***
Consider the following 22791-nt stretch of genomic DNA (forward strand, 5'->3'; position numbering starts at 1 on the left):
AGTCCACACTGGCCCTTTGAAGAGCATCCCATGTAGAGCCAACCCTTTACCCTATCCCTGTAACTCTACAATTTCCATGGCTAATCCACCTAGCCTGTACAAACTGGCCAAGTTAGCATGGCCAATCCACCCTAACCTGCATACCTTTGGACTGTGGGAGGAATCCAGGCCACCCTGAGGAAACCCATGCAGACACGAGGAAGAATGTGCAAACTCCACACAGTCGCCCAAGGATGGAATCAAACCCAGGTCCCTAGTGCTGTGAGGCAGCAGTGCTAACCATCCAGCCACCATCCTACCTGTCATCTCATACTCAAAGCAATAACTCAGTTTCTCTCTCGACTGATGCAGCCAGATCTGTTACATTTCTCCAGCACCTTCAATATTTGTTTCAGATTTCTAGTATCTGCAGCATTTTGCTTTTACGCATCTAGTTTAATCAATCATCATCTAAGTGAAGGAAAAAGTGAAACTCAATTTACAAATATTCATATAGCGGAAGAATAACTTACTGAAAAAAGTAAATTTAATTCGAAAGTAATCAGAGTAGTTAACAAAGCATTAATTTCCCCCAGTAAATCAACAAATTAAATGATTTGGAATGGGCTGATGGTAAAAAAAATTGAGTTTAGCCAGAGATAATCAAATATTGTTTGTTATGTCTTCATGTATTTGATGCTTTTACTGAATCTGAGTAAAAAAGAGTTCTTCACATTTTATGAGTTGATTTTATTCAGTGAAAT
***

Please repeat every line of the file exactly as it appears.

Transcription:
Consider the following 22791-nt stretch of genomic DNA (forward strand, 5'->3'; position numbering starts at 1 on the left):
AGTCCACACTGGCCCTTTGAAGAGCATCCCATGTAGAGCCAACCCTTTACCCTATCCCTGTAACTCTACAATTTCCATGGCTAATCCACCTAGCCTGTACAAACTGGCCAAGTTAGCATGGCCAATCCACCCTAACCTGCATACCTTTGGACTGTGGGAGGAATCCAGGCCACCCTGAGGAAACCCATGCAGACACGAGGAAGAATGTGCAAACTCCACACAGTCGCCCAAGGATGGAATCAAACCCAGGTCCCTAGTGCTGTGAGGCAGCAGTGCTAACCATCCAGCCACCATCCTACCTGTCATCTCATACTCAAAGCAATAACTCAGTTTCTCTCTCGACTGATGCAGCCAGATCTGTTACATTTCTCCAGCACCTTCAATATTTGTTTCAGATTTCTAGTATCTGCAGCATTTTGCTTTTACGCATCTAGTTTAATCAATCATCATCTAAGTGAAGGAAAAAGTGAAACTCAATTTACAAATATTCATATAGCGGAAGAATAACTTACTGAAAAAAGTAAATTTAATTCGAAAGTAATCAGAGTAGTTAACAAAGCATTAATTTCCCCCAGTAAATCAACAAATTAAATGATTTGGAATGGGCTGATGGTAAAAAAAATTGAGTTTAGCCAGAGATAATCAAATATTGTTTGTTATGTCTTCATGTATTTGATGCTTTTACTGAATCTGAGTAAAAAAGAGTTCTTCACATTTTATGAGTTGATTTTATTCAGTGAAAT